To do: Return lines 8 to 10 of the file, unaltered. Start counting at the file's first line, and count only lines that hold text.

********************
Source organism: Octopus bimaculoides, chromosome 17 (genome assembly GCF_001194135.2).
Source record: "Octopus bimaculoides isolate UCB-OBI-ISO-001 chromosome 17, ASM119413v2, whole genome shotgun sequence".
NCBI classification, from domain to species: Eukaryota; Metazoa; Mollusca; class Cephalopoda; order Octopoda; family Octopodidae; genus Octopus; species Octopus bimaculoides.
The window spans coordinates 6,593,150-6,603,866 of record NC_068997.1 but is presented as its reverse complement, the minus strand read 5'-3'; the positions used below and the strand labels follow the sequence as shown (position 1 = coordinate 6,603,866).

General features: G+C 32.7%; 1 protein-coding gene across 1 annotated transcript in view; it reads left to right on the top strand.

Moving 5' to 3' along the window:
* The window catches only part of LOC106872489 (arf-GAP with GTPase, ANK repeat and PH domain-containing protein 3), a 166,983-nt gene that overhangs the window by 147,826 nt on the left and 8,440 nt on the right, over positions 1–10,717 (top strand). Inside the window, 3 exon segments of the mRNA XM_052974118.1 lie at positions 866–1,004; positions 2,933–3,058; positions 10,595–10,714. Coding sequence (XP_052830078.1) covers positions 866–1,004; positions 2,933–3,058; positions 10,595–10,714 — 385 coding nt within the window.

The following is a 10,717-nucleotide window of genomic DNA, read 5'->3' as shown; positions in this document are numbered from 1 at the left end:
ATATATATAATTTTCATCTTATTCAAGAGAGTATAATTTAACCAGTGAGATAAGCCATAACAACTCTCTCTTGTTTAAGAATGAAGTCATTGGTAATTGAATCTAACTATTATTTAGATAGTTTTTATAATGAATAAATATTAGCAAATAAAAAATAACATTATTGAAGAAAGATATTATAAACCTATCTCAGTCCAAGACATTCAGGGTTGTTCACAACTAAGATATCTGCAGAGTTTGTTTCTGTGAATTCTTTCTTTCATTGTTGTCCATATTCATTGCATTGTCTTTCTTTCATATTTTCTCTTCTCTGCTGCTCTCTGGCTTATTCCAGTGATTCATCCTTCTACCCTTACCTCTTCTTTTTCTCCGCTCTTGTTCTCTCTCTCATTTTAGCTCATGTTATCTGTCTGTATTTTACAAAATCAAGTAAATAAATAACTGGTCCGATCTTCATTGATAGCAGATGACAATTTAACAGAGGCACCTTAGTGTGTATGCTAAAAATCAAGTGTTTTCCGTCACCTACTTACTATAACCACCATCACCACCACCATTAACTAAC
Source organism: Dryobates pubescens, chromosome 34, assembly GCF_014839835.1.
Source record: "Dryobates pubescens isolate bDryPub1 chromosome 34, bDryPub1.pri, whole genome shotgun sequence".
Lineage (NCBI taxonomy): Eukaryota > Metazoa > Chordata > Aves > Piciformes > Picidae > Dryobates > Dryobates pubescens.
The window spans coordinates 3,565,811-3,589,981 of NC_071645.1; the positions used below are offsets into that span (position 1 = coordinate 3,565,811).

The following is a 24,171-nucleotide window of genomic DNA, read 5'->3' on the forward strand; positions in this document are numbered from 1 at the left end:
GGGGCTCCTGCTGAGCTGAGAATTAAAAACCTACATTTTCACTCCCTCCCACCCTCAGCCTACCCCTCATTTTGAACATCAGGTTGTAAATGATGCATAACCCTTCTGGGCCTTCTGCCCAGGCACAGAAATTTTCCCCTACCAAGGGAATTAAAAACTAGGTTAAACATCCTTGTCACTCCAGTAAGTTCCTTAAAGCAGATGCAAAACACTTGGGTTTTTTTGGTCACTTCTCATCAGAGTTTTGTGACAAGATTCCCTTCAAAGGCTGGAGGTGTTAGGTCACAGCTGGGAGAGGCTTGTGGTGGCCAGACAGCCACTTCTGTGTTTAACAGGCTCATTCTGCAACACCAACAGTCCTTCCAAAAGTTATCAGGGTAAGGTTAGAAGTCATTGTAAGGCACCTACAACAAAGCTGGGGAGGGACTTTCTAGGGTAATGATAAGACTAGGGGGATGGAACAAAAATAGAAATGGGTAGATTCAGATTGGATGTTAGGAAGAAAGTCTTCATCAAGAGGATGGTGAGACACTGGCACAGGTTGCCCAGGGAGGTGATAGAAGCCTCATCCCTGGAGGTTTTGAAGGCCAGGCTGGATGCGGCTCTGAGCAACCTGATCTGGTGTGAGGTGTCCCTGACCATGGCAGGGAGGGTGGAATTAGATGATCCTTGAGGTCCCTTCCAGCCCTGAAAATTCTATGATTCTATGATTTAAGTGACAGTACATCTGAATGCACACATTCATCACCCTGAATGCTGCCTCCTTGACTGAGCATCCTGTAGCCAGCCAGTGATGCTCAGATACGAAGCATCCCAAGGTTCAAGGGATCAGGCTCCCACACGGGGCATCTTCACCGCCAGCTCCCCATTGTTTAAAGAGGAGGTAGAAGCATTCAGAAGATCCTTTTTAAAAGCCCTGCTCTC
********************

The following is a 10,717-nucleotide window of genomic DNA, read 5'->3' as shown; positions in this document are numbered from 1 at the left end:
ATATATATAATTTTCATCTTATTCAAGAGAGTATAATTTAACCAGTGAGATAAGCCATAACAACTCTCTCTTGTTTAAGAATGAAGTCATTGGTAATTGAATCTAACTATTATTTAGATAGTTTTTATAATGAATAAATATTAGCAAATAAAAAATAACATTATTGAAGAAAGATATTATAAACCTATCTCAGTCCAAGACATTCAGGGTTGTTCACAACTAAGATATCTGCAGAGTTTGTTTCTGTGAATTCTTTCTTTCATTGTTGTCCATATTCATTGCATTGTCTTTCTTTCATATTTTCTCTTCTCTGCTGCTCTCTGGCTTATTCCAGTGATTCATCCTTCTACCCTTACCTCTTCTTTTTCTCCGCTCTTGTTCTCTCTCTCATTTTAGCTCATGTTATCTGTCTGTATTTTACAAAATCAAGTAAATAAATAACTGGTCCGATCTTCATTGATAGCAGATGACAATTTAACAGAGGCACCTTAGTGTGTATGCTAAAAATCAAGTGTTTTCCGTCACCTACTTACTATAACCACCATCACCACCACCATTAACTAAC
Source organism: Dryobates pubescens, chromosome 34, assembly GCF_014839835.1.